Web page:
10 thoughts on “Two is better than one

  1. Thanks for the track back πŸ™‚

    Double knitting is fantastic, and really fun once you get going with it! A word of warning though – knit stitches are not square so if you use a square chart like in the picture, it will come out elongated. I use this program: http://www.iktsoft.net/kgchart-en/kgchart/ because it allows you to put in rectangular stitches. It’s intended for cross stitch but works wonderfully for knitting. Best thing to do is work up a guage swatch – I’d say do a few rows of the chart you have as that will give you a more accurate guage. Then you can figure out your stitches / rows per inch and enter that into the chart program to get an appropriately scaled chart….

    • Thanks for the tip! I’m really enjoying it immensely so far. πŸ™‚

      I know that pretty much any knitted pattern turns out elongated. However, I’ve also found that this sometimes isn’t very noticeable in some designs, and can even depend on the yarn and tightness of your stitches.

      The most important parts for me here are:
      – I learn to double knit
      – I make mistakes in this test patch so I can learn from it
      – I just have fun doing this even if the design comes out a little wonky πŸ˜‰

      I’ll definitely look into that program, though it seems there’s no free version available at the moment (only a 30 day trial). I don’t have that kind of money to spare. 😦

  2. This is kind of amazing – I have a new blog, featuring a growing bunch of double knit scarves. Wanting to meet some fellow knitters, I searched WordPress for Knitting, and there was your post, hot off the press, so to speak. Welcome to the world of double knitting! Isn’t it fun?
    I’ll be excited to see how your shield comes out. πŸ™‚
    Oh, and please feel free to check out my projects, if you want. I’d love to hear your opinion.

    • That is awesome! πŸ˜€ I started knitting this year after spring, and focused on some big projects (you’ll find my most recent ones in my blog here).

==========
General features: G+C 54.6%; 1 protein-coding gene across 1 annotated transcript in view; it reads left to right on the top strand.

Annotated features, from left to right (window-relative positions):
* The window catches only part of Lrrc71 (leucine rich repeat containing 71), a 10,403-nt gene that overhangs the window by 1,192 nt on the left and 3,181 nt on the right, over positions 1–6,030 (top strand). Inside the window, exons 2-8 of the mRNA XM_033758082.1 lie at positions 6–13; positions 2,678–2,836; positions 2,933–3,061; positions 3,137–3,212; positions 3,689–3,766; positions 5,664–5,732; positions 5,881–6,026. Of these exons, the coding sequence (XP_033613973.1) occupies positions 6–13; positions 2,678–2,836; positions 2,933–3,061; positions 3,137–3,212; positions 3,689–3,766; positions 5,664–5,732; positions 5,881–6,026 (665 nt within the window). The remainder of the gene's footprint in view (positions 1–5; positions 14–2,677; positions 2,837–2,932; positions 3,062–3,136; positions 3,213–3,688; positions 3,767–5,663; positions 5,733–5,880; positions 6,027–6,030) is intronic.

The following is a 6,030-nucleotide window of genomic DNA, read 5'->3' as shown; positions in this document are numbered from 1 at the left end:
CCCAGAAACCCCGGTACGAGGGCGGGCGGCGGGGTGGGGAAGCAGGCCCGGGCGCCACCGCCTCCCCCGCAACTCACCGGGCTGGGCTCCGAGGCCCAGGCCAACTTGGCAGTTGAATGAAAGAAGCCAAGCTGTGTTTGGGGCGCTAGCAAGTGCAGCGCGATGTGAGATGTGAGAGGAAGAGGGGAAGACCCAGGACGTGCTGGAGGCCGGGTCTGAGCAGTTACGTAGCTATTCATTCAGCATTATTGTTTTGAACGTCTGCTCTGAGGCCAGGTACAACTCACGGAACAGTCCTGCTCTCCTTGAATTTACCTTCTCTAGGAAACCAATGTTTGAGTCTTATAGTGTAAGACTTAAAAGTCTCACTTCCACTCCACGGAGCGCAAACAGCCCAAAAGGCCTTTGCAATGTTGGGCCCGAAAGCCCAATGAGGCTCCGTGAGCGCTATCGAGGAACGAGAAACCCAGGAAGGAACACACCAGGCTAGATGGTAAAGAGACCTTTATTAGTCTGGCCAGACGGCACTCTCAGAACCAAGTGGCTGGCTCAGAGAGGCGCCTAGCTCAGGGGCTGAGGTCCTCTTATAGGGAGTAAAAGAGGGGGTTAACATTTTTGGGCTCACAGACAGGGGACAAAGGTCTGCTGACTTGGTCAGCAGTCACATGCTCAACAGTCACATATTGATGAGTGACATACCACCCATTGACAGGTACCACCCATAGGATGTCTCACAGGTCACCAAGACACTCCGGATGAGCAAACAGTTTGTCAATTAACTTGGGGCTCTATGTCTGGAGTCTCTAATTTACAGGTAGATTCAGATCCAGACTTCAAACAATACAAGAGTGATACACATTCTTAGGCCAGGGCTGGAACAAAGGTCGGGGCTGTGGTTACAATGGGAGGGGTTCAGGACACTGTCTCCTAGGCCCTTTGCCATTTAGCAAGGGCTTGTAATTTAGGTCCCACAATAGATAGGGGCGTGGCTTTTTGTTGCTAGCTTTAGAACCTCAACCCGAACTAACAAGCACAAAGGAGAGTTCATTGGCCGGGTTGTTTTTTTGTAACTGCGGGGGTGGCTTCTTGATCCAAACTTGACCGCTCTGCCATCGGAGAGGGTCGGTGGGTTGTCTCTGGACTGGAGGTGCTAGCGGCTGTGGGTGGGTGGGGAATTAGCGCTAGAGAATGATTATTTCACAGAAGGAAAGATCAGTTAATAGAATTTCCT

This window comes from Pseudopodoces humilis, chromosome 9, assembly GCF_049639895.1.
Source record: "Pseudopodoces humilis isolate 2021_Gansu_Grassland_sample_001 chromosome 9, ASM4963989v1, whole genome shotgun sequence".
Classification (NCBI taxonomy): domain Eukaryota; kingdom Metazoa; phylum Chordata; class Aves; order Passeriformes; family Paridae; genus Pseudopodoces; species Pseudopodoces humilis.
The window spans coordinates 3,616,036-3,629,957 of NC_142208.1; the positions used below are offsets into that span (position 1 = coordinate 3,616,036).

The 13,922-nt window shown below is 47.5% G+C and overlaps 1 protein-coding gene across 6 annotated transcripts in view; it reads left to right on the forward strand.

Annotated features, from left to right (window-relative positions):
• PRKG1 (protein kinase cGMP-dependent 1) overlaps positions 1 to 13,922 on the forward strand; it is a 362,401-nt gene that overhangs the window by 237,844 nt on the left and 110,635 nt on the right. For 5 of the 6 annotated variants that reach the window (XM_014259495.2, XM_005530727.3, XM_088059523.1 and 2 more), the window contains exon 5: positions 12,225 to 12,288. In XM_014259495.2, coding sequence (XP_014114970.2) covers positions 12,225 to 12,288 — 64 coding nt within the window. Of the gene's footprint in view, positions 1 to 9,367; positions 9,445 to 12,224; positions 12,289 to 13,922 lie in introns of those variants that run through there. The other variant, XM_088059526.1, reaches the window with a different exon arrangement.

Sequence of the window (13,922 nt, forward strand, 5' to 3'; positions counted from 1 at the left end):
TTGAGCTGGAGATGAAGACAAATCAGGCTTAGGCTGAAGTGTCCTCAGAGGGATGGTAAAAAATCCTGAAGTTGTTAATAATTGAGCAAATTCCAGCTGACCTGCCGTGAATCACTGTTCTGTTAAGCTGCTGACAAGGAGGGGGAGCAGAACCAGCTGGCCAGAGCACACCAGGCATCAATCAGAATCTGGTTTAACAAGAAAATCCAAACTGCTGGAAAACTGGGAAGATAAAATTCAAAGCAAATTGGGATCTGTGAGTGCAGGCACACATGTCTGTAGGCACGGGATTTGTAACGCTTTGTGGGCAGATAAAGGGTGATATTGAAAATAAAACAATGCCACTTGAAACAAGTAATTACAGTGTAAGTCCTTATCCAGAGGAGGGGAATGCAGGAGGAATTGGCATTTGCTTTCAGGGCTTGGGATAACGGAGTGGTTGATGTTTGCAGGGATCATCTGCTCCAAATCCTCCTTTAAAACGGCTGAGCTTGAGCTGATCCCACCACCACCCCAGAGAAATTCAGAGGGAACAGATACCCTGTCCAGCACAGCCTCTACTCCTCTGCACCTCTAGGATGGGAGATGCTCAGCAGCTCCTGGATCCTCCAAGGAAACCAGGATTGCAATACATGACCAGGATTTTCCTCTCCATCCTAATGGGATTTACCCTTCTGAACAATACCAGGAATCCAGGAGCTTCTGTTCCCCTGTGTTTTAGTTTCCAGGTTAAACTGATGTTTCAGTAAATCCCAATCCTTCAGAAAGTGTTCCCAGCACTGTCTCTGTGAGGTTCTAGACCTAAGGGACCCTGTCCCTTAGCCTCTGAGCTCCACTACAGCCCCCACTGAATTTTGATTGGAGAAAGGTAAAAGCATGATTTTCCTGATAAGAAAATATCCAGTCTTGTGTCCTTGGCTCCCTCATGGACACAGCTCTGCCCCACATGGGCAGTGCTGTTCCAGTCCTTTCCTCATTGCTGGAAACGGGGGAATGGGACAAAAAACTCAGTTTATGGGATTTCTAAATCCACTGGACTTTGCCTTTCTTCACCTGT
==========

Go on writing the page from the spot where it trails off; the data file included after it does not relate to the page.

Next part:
Double knitting IS fun!! It took me a few watches of the video to understand what was happening with the yarn and why my first attempt didn’t turn out so well, but now I’m 5 rows in on this logo project and I’m having trouble holding back! πŸ˜‰

      How do you make the patterns for your scarves? I use square blocks to equal pixels of a design (the actual logo is kind of small: http://www.rprepository.com/imgs/logo.png ) but I’m fearing the design may elongate at some point. It doesn’t look like it will yet, but I’m still only 5 rows in.

      I love your projects, and they look so nice! Will you share your wisdom with me? πŸ˜‰

      • Happy to share! I use Microsoft Excel – I just changed the basic grid from squares to squashy sort of rectangles, and I color the squares with the fill/paint stuff (from the Formatting Toolbar) in the appropriate colors. I use grid lines (also from Formatting Toolbar), the heavy ones, to mark off every ten columns and every ten rows and I number across the bottom and up the sides (you can start numbering 1, 2, 3, then highlight all three cells, grab the little box in the bottom corner and drag straight up or down or from one side to the other and Excel will auto fill the rest of the numbers in sequence).
        I do lots of changing, erasing, starting over. Sometimes the design is too wide, too weird, too stupid looking, whatever. I just keep reworking it, moving things around, blending, until I like it.
        I actually knit straight from that Excel spreadsheet, too: I have the laptop open beside me, highlight the row I am on, finish knitting it, move the highlight up to the next row, and keep knitting. Works well for me, and since I already have the Microsoft Suite on my computer, didn’t cost me anything.
        Hope that helps! πŸ™‚

        • That is really smart!

          I think I’m going to get my boyfriend to convert designs into excel for me. πŸ˜‰ I hope that my current design will work out okay with the square grid he used, otherwise I’ll have to tinker again with that!

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